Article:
Desmoplastic histologic subtype is a strong predictor of brain metastasis development and decreased 2-year BMFS in patients with metastatic melanoma. Patients with desmoplastic melanoma, particularly thick lesions involving the H&N, should be imaged frequently during the first year after the diagnosis of stage IV disease.
Gary B. Deutsch, MD, MPH, Samuel Yost, BA, Mariel B. Deutsch, MD, Ji Hey Lee, PhD, Leland Foshag, MD, Garni Barkhoudarian, MD, Daniel F. Kelly, MD, Mark B. Faries, MD; John Wayne Cancer Institute at Providence Saint John’s Health Center; David Geffen School of Medicine at UCLA and West Los Angeles VA Healthcare System
INTRODUCTION: Brain metastases are a major cause of mortality in metastatic melanoma. Histologic subtype-specifically, the desmoplastic subtype and its propensity for neurotropism-has not been well studied as a predictor of central nervous system (CNS) disease. We report the largest series of brain metastases in order to better define the clinicopathologic risk factors and help guide management and surveillance.
METHODS: A prospective institutional melanoma database was used to identify patients diagnosed with metastatic melanoma between 1971 and 2013. Patient age and sex; primary tumor location, thickness, ulceration, and histology; and types of recurrence and treatment were analyzed. Primary endpoints were development of brain metastases and 2-year brain metastases–free survival (BMFS). The secondary endpoint was overall survival (OS) from the date of stage IV diagnosis.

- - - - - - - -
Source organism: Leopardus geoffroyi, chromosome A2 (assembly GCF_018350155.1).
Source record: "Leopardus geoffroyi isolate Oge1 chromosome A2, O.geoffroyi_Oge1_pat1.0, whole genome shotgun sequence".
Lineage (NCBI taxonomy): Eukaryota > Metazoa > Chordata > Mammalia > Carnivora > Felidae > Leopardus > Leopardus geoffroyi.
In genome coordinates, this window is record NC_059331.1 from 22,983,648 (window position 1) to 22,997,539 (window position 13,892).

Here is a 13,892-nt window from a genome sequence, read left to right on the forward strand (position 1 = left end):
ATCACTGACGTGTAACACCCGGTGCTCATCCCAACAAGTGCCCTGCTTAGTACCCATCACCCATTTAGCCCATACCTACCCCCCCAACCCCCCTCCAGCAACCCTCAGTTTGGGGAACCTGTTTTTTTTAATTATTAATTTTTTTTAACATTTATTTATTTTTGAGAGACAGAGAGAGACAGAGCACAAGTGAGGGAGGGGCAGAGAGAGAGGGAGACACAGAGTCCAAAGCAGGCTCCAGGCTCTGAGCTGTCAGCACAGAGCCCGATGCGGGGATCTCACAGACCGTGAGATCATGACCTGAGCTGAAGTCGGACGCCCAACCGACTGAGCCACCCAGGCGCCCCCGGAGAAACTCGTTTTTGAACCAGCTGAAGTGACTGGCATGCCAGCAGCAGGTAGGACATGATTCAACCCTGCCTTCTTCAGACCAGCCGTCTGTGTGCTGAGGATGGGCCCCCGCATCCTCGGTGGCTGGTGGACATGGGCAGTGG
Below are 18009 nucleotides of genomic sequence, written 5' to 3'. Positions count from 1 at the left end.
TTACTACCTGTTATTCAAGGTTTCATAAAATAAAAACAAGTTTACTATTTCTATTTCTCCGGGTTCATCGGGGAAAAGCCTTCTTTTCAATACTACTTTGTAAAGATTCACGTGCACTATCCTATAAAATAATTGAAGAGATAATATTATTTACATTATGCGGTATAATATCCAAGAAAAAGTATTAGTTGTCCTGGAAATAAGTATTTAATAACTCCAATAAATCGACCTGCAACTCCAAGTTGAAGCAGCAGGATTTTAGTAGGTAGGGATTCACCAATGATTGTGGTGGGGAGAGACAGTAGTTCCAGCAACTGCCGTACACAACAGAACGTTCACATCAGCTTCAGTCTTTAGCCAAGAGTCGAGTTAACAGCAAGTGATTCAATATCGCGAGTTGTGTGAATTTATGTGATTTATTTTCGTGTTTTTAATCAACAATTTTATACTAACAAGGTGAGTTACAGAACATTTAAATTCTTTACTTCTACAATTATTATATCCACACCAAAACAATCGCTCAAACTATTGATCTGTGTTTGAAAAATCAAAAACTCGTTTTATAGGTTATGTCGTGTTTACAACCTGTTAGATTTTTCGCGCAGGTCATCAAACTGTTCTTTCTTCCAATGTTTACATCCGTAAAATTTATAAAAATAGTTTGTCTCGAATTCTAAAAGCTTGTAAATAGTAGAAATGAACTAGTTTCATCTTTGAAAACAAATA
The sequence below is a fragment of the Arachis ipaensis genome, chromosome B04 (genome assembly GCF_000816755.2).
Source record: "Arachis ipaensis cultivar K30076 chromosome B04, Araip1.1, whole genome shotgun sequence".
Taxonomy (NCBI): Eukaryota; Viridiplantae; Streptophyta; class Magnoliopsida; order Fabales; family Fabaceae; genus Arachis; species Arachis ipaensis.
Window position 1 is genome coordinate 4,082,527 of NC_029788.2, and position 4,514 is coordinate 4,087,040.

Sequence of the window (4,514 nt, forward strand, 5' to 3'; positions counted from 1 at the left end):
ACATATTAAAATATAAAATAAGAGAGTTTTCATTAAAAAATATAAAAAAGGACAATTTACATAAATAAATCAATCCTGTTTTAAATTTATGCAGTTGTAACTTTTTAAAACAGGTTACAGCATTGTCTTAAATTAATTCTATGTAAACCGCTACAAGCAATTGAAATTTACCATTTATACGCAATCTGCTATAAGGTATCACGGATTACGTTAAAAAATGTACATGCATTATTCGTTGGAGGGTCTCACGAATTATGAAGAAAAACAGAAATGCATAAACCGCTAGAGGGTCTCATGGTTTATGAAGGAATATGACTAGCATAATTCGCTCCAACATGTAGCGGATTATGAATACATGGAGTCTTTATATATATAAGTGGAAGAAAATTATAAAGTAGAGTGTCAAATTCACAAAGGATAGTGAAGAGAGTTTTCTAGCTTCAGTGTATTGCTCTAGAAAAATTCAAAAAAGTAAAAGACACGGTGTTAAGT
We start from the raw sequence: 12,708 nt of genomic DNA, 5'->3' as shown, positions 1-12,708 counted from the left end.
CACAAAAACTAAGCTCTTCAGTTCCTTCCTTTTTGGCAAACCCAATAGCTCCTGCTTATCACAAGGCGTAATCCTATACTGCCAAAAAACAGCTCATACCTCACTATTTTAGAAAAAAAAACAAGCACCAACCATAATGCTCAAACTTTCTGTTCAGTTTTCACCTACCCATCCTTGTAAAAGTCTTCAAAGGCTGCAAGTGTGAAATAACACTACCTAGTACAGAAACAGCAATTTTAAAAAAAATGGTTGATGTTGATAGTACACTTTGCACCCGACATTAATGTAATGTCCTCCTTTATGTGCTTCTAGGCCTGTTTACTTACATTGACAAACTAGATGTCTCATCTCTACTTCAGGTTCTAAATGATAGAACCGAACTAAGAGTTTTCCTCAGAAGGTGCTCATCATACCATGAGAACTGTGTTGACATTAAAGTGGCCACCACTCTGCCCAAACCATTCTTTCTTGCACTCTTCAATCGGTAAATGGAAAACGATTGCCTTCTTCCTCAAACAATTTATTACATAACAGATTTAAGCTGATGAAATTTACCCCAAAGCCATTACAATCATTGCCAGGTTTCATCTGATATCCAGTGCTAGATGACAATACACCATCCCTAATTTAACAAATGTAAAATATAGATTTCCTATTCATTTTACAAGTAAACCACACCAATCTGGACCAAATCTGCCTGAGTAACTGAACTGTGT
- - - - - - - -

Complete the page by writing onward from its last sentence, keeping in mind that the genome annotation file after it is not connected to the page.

RESULTS: Among 3,756 patients with metastatic melanoma, 711 (18.9%) developed brain metastases. Histology was available for 2,132 patients, 397 (18.6%) of whom developed brain metastases (32 [8.1%] brain only, 38 [9.6%] brain as the first site of stage IV disease). Head and neck (H&N) location (P = .01), presence of ulceration (P = .04), and desmoplastic variant (P = .04) were associated with a higher risk of CNS disease. Multivariable analysis identified presence of ulceration (hazard ratio [HR] = 1.49; P < .01), primary location (upper extremity vs H&N: HR = 0.55, P < .01; lower extremity vs H&N: HR = 0.63, P = .01; mucosal vs H&N: HR = 0.42, P = .04; ocular vs H&N: HR = 0.29, P = .04), and histologic subtype (desmoplastic vs superficial spreading; HR = 2.38; P = .01) as independent predictors of 2-year BMFS. Improved 2-year OS was seen with female sex, younger age, upper extremity location, lack of ulceration, and ipilimumab therapy. Of the 25 patients diagnosed with desmoplastic melanoma, 9 (36%) were found to have brain metastases, all within the first year after the diagnosis of another systemic disease. Thick lesions (> 4 mm) of the H&N region were at greatest risk.
CONCLUSIONS: Desmoplastic histologic subtype is a strong predictor of brain metastasis development and decreased 2-year BMFS in patients with metastatic melanoma. Patients with desmoplastic melanoma, particularly thick lesions involving the H&N, should be imaged frequently during the first year after the diagnosis of stage IV disease.
Proceedings of the 97th Annual Meeting of the American Radium Society - americanradiumsociety.org